Throughout Quinton Coples’ three-year NFL career, the Jets former first-round pick has always had a ‘what if’ factor hovering in the air around him.
No, there weren’t any questions regarding Coples’ physical talent, as it was obvious he could play at the NFL level. No one ever questioned his ability to stay out of trouble off the field, either.
See, the biggest question surrounding Coples was the one he really had no way of answering:
What if he just got a chance to play his natural position?
Since being selected 16th overall in the 2012 NFL Draft, Coples has been a bit of an ‘everything’ man for the Jets. In former head coach Rex Ryan’s defensive scheme, he’d line up occasionally at outside linebacker, defensive end and defensive tackle. Heck, several times in 2014 he even wandered outside and played press cornerback. But what Coples rarely got a chance to play was the position many deemed him best suited for:
At 6-6 and 290 pounds, Coples has the perfect build to play a traditional 4-3 defensive end. The Jets, at least since Ryan took command in 2009, have run a 3-4. Coples, in turn, has been a bit of a round peg trying to fit into a square hole.
“I really just want to be successful,” Coples said on Wednesday when the Jets reported for training camp. “I want to make sure I’m doing everything I can humanly possible to make sure that I’m helping this team out as much as possible and making as many plays as possible.”
And it’s not as if Coples hasn’t had success, he’s actually pretty been solid throughout his career. In 46 games, Coples has recorded 103 tackles, 16.5 sacks and two forced fumbles. Last year, he set a new career-high with 6.5 sacks. The numbers are solid, borderline good even, but a bit less than what the Jets were hoping for from a first-round pick.
The issue with Coples is that he never found his niche within Ryan’s defense. He doesn’t have the speed to be a dominant edge-rushing, 3-4 outside linebacker. New York already has Sheldon Richardson and Muhammad Wilkerson -- two all-pro caliber defensive linemen—at defense end. So, Coples has been splitting time everywhere, doing his best where he’s been placed.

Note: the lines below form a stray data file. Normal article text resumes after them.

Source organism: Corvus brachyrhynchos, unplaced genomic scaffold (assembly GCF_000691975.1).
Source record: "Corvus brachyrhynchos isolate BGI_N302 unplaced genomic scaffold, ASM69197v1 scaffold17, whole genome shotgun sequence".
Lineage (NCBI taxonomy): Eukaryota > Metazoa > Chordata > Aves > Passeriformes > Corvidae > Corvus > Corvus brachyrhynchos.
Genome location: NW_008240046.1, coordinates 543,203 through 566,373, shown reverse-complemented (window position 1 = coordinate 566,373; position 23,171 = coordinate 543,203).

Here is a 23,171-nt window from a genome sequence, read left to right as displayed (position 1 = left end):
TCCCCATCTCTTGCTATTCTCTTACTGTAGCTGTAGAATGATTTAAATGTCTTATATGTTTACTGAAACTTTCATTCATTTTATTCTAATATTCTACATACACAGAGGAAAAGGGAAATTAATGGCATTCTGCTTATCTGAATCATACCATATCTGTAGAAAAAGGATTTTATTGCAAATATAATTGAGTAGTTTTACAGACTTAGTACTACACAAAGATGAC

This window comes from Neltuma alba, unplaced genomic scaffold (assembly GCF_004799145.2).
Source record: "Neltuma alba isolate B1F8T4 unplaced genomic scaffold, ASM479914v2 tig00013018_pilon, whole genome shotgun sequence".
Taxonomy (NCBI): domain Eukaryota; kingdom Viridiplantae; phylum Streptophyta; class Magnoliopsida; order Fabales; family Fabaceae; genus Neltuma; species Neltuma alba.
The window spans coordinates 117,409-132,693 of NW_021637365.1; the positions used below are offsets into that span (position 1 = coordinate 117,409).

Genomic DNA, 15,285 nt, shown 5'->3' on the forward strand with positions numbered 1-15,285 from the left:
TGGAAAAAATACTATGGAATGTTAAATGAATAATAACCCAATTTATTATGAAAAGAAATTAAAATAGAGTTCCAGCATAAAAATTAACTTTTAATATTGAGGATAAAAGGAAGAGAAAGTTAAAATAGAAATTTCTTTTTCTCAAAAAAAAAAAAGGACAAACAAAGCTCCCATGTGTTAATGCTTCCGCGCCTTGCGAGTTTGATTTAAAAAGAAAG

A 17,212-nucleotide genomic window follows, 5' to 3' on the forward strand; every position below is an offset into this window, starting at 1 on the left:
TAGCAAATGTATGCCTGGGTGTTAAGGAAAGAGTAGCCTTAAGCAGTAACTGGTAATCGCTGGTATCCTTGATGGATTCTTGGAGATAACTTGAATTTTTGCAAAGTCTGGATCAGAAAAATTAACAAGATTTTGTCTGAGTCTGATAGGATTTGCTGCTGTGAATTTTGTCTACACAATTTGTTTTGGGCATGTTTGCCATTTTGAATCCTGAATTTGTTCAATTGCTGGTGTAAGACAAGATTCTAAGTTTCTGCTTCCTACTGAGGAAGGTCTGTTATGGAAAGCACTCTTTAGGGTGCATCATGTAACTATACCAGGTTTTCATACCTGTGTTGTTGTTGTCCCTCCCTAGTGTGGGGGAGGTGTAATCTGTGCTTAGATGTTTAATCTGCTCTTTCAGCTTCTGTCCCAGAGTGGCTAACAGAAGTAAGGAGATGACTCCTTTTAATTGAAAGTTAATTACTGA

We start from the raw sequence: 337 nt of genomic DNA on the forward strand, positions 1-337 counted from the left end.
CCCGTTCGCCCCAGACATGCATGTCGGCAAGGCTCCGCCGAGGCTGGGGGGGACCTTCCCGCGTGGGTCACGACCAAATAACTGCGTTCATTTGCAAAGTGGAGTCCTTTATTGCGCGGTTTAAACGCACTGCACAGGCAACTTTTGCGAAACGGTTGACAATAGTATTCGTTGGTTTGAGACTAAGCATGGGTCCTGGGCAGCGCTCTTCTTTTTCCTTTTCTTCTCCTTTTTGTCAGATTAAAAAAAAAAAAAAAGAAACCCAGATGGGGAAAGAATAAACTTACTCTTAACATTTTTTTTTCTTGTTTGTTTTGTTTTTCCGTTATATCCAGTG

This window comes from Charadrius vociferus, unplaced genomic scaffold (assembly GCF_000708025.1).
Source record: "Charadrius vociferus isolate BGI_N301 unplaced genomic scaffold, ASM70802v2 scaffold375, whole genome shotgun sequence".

And, again, he's been solid. But with each rep Coples has played out of position, the question has been raised to what he’d be capable of if he was allowed to play with his hand in the dirt.
This season, he may finally get a chance to supply an answer.
Since replacing Ryan following the 2014 season, Todd Bowles has said, on paper, the Jets will be listed as a 3-4 defense. But in games, the team plans to use a variety of fronts that can change each week, quarter, series or even drive depending on the opponent New York is facing.
At times, the Jets will be in lined up as a 3-4 defense. Then, they won’t be. When New York switches to a 4-3, Coples may be given an opportunity to play defensive end with the likes of, Wilkerson, Richardson and rookie Leonard Williams lined up down the line from him.
That thought has Coples thrilled for the season to begin, and with the Jets set to participate in the team’s first training camp practice on Thursday, he’ll get his first chance to see where he fits in with Bowles’ new defense.
“I think the guys are buying into the program,” Coples said. “I think we have a great leader with Todd Bowles on the staff. The front office did a tremendous job in the offseason of getting guys here and locking down positions and things that we needed help in, areas that we needed help in.
“It’s exciting, it’s good to see. We’ll know as training camp progresses.”